IoD in the news
- Romanians and Bulgarians fill gap as Poles depart UK
- Fall in migration sparks fears of post-Brexit labour shortage
- U.K. Net Migration Hits 2-Year Low in Brexit Boost for May
- Record surge in immigrants from Romania and Bulgaria
In an historic victory in Copeland, the Conservative Party has for the first time in 35 years taken a seat from the opposition in a by-election. If this stunning victory is anything to go by, Jeremy Corbyn and the Labour Party can say goodbye to any prospect of winning a general election.
With a sigh of relief, Labour has seen off the UKIP challenge in Stoke-on-Trent, but their leader, Paul Nuttall says the party’s ‘time will come’. This victory is not necessarily a cause for celebration, Labour has held this seat since it was first created and the challenge brought by UKIP should have never been a real threat in the first place. Indeed, this victory for Labour will undoubtedly be overshadowed by the loss of Copeland.
Nuttall’s defeat in Stoke will undermine his ambition to replace Labour as the voice of the working class and will leave many questioning the party’s relevance. While UKIP may have tried to bring a challenge to Labour, it seems like the Conservatives have also brought a challenge to Paul Nuttall with their Brexit stance. The newly elected leader finished just 78 votes ahead of the Conservatives. Labour’s Stoke candidate Gareth Snell welcomed the victory and said the people had chosen ‘hope over fear’.
The astonishing Tory victory in Copeland will be hailed at Downing Street today. It is the first time the party has won in the constituency for almost a century, and with a pretty healthy majority of more than 2,000 votes for the Conservative candidate Trudy Harrison.
The result followed a bruising campaign, fought over jobs in the nuclear industry and the NHS. The Labour leader has been a vocal opponent of the nuclear power industry, upon which the Cumbrian constituency of Copeland depends on for thousands of jobs, including at the neighbouring Sellafield plant. Labour may say the specific local dynamics got in the way of this by-election, but it gives you a real sense of May’s popularity and dominance over Corbyn. She’ll be wondering whether it's time to gather the troops and head for a general election.
This defeat will force some soul-searching within the Labour Party and its electoral tactics – they must think long and hard about how to re-engage with working class areas across the UK who do not feel represented by their party’s leadership.
Although it was too early for the by-election results to be captured in this mornings papers, the Daily Telegraph and Guardian online have highlighted the humiliation for Jeremy Corbyn. Meanwhile the Sun and Times have focused on the ‘historic’ victory for the Tories.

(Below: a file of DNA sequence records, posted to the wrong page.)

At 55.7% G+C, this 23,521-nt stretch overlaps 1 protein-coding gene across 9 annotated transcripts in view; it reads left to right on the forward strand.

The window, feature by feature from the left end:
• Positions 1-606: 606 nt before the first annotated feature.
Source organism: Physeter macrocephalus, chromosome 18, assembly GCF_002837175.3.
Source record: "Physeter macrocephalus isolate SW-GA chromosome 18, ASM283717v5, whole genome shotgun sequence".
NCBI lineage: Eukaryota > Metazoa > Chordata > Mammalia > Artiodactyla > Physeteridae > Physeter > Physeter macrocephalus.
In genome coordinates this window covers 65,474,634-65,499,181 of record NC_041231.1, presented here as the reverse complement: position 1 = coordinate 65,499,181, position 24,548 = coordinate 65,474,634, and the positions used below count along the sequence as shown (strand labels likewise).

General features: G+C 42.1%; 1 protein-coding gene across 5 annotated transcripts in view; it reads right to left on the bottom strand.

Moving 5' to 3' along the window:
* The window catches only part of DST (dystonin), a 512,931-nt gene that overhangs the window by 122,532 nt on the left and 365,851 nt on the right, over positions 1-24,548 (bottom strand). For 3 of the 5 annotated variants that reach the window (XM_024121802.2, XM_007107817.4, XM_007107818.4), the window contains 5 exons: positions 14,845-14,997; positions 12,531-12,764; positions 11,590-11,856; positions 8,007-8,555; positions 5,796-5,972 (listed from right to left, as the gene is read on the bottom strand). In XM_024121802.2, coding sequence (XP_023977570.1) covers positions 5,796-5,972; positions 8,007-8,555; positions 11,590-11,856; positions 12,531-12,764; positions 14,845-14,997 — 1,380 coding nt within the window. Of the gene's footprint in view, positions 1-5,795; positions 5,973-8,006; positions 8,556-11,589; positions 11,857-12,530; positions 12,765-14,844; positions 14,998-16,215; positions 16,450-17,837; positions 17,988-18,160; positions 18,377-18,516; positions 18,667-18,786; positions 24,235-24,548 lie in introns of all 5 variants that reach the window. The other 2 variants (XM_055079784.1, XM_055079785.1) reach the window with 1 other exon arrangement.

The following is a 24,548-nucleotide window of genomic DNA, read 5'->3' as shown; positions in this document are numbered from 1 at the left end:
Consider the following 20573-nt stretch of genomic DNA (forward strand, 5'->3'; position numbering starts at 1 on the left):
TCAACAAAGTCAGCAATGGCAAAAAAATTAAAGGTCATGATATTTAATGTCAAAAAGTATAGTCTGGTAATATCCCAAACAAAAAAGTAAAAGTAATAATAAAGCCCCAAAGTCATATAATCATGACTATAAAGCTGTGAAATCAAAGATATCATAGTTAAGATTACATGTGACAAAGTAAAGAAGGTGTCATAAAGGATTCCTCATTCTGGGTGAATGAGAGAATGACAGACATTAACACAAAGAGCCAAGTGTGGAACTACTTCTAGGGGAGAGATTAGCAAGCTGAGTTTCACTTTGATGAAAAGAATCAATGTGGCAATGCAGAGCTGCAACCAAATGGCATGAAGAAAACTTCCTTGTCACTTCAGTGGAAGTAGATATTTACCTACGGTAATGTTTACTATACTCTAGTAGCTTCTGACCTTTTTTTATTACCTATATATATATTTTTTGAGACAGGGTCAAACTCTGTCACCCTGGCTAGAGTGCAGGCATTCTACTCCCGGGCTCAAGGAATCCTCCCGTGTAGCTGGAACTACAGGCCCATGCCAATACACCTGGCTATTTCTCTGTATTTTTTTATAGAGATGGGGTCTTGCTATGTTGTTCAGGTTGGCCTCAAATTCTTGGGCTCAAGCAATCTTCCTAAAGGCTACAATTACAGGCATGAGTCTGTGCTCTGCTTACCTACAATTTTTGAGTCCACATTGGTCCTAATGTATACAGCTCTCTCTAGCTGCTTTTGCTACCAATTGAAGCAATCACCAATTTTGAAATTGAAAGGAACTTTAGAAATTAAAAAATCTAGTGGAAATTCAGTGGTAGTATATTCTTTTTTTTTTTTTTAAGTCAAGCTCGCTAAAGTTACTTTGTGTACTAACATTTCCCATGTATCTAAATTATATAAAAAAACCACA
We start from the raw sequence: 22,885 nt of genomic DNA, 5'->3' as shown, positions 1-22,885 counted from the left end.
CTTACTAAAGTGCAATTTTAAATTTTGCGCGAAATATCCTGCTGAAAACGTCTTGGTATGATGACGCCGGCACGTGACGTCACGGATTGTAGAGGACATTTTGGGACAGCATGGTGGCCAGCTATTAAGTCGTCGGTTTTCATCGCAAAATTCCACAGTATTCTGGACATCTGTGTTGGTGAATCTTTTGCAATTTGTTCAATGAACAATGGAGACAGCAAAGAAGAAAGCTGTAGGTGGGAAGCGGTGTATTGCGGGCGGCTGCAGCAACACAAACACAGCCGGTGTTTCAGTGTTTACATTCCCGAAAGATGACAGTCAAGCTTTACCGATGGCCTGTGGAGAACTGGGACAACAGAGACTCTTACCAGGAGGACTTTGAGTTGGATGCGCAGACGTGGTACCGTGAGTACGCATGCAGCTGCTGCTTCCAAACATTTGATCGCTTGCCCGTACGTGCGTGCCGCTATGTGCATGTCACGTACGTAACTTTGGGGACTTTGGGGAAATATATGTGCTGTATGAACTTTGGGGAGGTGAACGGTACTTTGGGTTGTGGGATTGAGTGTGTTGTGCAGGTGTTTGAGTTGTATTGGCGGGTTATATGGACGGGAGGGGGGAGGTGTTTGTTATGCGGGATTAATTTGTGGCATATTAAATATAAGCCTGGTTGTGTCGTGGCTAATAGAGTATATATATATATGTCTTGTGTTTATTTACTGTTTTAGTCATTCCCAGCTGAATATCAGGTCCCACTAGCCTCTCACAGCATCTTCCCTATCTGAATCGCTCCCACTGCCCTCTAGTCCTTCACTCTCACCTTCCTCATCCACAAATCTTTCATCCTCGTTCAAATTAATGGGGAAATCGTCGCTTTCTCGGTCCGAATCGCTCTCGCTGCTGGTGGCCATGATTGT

Net migrations falls
Net migration to the UK has fallen to 273,000 in the year to September
, down by 49,000 from the previous year. This marks the first time in two years that the balance of people arriving and leaving the UK dipped below 300,000, but it is still not anywhere near the Government’s arbitrary 100,000 target.
These figures provide the first signs of the effect on immigration since Britain voted for Brexit last summer. However, they also underline that it is unlikely there will be steep falls in immigration before Britain actually leaves the EU.
Amber Rudd, the Home Secretary, accepted that the Government was not close to achieving its net migration target, but said the figures demonstrated “we can reduce immigration where we can control it”.
Immigration was estimated to be 596,000 – 268,000 of those were EU citizens, 257,000 were non-EU citizens and 71,000 were British citizens. Notably, it has been revealed that 74,000 Romanians and Bulgarians have come to the UK, the highest level ever recorded.
Some 323,000 people are thought to have left the UK in the year to September, up by 26,000 on the 12 months to September 2015. Of these, 128,000 were British citizens, along with 103,000 EU citizens and 93,000 non-EU citizens.
Amberr Rudd denied a rise in people going back to countries such as Poland reflected an uncertainty among EU citizens living in the UK over their futures.
The IoD’s Head of Employment and Skills Policy, Seamus Nevin, said “Signs that EU nationals are starting to leave because of the climate of uncertainty are worrying for employers and businesses.”
While business leaders understands that changes to the immigration system are coming, Seamus Nevin said “if in the long-term this means a reduction in the number of skilled immigrants and the range of candidates available to growing businesses, the country as a whole will suffer. We can’t fulfil the positive vision of an open outward-looking country post-Brexit if we close the door to international talent and make it harder to trade in services”.
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